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I am currently studying Seiberg Witten theory's strong and weak coupling spectrum from the paper of Ferrari-Bilal The Strong Coupling Spectrum of Seiberg Witten Theory. I have a couple of doubts regarding statements like this

Recall that $(1, −1) \in \mathcal{S}_{S,+}$ and $(1, 1) \in \mathcal{S}_{S,-}$ are the two different descriptions of the same section $p$ corresponding to one and the same dyon.

Here $\mathcal{S}_{S,+}$ ($\mathcal{S}_{S,-}$) is the strong coupling spectrum in the upper (lower) half plane of the moduli space. I realize they mathematically are equivalent local descriptions of the same section of the $SL(2, \mathbb{Z})$-bundle over the moduli space, however in a physical situation they are very different to me. Will the dyon in the spectrum have magnetic charge $1$ or $-1$? I feel this two options are very different and physically distinguishable, which would amount to distinguish whether we are in the upper or lower half plane of the moduli space and ultimately this would mean the $\mathbb{Z}_2$ symmetry would be broken.

Ferrari-Bilal make this following statement, which however does not clear me up on what one would measure in reality

We have learned that, though there is a unique spectrum $\mathcal{S}_S$ valid through all the region $\mathcal{R}_S$, we must introduce two different sets of couples $(n_e, n_m)$ to represent it. We will denote these two sets by $\mathcal{S}_{S,+}$ and $\mathcal{S}_{S,−}$.

On the same token what Ferrari-Bilal call democracy transformations, which on the original Seiberg Witten paper is accounted in section 5.5 (in the quote the ordering of the couples of charges is inverted with respect to Ferrari-Bilal, i.e. it is $(n_m, n_e)$)

It seems that we are seeing massless particles of charges $(1, 0)$ or $(1, −1)$. However, there is in fact a complete democracy among dyons. The BPS-saturated dyons that exist semiclassically have charges $(1, n)$ (or $(−1, −n)$) for arbitrary integer $n$. The monodromy at infinity brings about a shift $(1, n) \rightarrow (1, n−2)$. If one carries out this shift $n$ times before proceeding to the singularity at $u = 1$ or $u = −1$, the massless particles producing those singularities would have charges $(1, −2n)$ and $(1, −1 − 2n)$, respectively.

This statement is again mathematically clear but in an hypothetical experiment, which of them will be massless, all of them?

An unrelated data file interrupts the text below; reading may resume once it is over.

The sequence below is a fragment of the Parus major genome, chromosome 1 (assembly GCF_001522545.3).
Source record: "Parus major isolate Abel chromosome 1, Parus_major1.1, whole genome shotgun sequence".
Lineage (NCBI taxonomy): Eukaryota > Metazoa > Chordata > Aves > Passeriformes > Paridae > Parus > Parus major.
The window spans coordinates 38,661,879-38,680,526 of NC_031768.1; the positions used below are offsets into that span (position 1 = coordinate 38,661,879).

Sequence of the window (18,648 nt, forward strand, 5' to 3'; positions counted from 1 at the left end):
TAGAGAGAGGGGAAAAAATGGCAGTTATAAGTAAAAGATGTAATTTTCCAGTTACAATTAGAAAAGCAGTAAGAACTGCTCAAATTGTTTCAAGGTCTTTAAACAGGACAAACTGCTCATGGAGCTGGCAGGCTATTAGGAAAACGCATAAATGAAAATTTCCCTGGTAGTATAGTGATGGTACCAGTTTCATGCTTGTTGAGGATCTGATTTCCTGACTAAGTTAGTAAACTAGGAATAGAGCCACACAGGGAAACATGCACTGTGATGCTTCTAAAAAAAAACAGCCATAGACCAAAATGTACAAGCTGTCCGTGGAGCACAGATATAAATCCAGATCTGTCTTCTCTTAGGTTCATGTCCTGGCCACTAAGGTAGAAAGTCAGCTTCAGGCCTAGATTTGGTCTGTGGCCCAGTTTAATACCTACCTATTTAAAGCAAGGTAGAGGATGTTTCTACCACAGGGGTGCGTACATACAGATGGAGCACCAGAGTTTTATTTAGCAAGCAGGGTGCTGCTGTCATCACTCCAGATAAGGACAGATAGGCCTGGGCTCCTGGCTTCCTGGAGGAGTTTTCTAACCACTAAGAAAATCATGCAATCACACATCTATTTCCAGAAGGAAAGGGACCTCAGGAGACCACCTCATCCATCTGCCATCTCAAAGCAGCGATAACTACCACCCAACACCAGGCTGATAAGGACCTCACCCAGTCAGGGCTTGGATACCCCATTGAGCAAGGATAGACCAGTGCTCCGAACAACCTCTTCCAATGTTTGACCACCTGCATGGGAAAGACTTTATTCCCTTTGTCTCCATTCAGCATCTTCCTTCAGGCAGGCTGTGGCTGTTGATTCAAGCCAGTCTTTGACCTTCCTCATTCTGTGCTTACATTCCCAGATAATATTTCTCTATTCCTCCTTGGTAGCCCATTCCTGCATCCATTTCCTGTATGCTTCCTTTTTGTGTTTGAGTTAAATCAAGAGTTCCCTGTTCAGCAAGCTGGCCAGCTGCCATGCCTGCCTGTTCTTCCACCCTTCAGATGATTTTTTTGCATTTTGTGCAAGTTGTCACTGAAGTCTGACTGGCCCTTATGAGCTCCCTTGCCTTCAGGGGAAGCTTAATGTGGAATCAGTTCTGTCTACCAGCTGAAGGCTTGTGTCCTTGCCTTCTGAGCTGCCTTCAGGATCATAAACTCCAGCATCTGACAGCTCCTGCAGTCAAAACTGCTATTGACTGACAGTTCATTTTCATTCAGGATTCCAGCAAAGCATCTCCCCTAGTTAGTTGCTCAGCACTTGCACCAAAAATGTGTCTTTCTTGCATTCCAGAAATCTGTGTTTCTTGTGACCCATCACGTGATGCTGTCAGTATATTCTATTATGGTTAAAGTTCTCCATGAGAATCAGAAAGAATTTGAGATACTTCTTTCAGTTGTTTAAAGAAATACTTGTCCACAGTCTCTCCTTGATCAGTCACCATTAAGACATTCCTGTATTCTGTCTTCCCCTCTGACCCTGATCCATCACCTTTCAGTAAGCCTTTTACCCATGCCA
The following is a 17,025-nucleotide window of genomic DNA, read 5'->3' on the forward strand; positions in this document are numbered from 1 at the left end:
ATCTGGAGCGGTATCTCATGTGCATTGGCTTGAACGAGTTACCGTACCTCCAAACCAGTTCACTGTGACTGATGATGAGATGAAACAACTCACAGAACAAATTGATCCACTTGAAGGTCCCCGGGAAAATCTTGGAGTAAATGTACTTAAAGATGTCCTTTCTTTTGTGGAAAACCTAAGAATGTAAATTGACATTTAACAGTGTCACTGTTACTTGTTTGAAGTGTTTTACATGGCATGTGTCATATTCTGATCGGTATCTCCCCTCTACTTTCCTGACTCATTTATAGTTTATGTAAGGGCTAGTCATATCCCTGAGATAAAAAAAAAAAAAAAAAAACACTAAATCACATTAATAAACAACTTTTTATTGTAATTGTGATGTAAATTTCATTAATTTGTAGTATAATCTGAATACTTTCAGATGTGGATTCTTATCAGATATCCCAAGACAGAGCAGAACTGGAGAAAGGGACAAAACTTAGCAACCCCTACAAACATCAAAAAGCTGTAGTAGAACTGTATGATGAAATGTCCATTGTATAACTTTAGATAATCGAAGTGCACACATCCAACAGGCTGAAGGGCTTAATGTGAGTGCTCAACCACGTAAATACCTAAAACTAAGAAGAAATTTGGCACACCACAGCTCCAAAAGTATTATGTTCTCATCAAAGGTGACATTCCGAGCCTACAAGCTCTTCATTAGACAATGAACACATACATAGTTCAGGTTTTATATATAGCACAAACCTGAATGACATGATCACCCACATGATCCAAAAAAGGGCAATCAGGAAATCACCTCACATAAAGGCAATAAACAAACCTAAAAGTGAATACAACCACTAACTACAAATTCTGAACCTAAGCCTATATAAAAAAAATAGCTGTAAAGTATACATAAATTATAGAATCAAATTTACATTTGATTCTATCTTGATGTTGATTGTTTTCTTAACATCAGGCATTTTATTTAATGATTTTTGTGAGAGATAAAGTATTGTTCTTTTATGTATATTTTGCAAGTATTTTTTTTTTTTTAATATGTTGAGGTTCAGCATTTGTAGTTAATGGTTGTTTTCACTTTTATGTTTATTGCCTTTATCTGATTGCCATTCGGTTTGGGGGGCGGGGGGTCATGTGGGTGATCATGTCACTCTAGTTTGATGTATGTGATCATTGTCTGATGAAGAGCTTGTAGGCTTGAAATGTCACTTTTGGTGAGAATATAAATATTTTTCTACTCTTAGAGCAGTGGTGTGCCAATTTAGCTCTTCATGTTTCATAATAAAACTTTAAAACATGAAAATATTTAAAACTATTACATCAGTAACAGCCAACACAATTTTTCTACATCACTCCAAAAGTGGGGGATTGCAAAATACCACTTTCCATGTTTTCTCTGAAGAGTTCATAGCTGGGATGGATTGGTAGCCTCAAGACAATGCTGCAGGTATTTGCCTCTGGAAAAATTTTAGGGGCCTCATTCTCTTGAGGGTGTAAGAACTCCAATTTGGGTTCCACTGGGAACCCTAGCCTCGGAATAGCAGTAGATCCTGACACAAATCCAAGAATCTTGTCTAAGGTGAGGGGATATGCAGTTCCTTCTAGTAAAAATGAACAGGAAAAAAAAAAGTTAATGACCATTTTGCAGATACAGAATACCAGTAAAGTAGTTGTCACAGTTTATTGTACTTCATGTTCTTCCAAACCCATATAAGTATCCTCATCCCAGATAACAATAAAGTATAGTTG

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  • $\begingroup$ The "name" of things is a matter of conventions: you have two different types of charges, some of which you call electric and some of which you call magnetic. But what you call electric need not be the same as what I call electric, so the question "does this particle have magnetic charge +1 or -1?" is meaningless. One observer may claim that it is +1 and another that it is -1, and both would be correct. This is weird in our world because we do not observe magnetic charges, and therefore there is a canonical choice for what we call electric. But this is not true in a Seiberg-Witten world. $\endgroup$ Mar 9, 2023 at 21:18
  • $\begingroup$ I agree the sign of the charge is a matter of convention, however the relative sign matters. So since the transformations are not changing the relative sign you say, the sign itself is meaningless $\endgroup$
    – lucabtz
    Mar 10, 2023 at 11:13
  • $\begingroup$ However in the second bit of the question, regarding democracy transformations, also the absolute value of the electric charge of the dyons changes, I don't think here it is a matter of convention anymore $\endgroup$
    – lucabtz
    Mar 10, 2023 at 11:18
  • $\begingroup$ 'I agree the sign of the charge is a matter of convention' about this, slightly unrelated, in our world, where charge conjugation is not a symmetry because of weak interactions, the sign of charge is not actually a matter of convention, no? $\endgroup$
    – lucabtz
    Mar 10, 2023 at 11:22
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    $\begingroup$ Not quite a full answer, but an argument in favour of physical indistinguishability under these SL(2,Z)-transformation of charges I recall from somewhere. Consider the interaction of two BPS dyons (e1, g1) and (e2, g2) in the non-relativistic limit. The static electromagnetic force between them seems non-invariant under SL(2), but should be cancelled via interaction with scalar field, since the particles are BPS and their static energy is additive. On the other hand, the first dynamical correction (Lorenz force) is proportional to (e1g2-g1e2), which is an SL(2)-invariant combination. $\endgroup$ Mar 11, 2023 at 9:28

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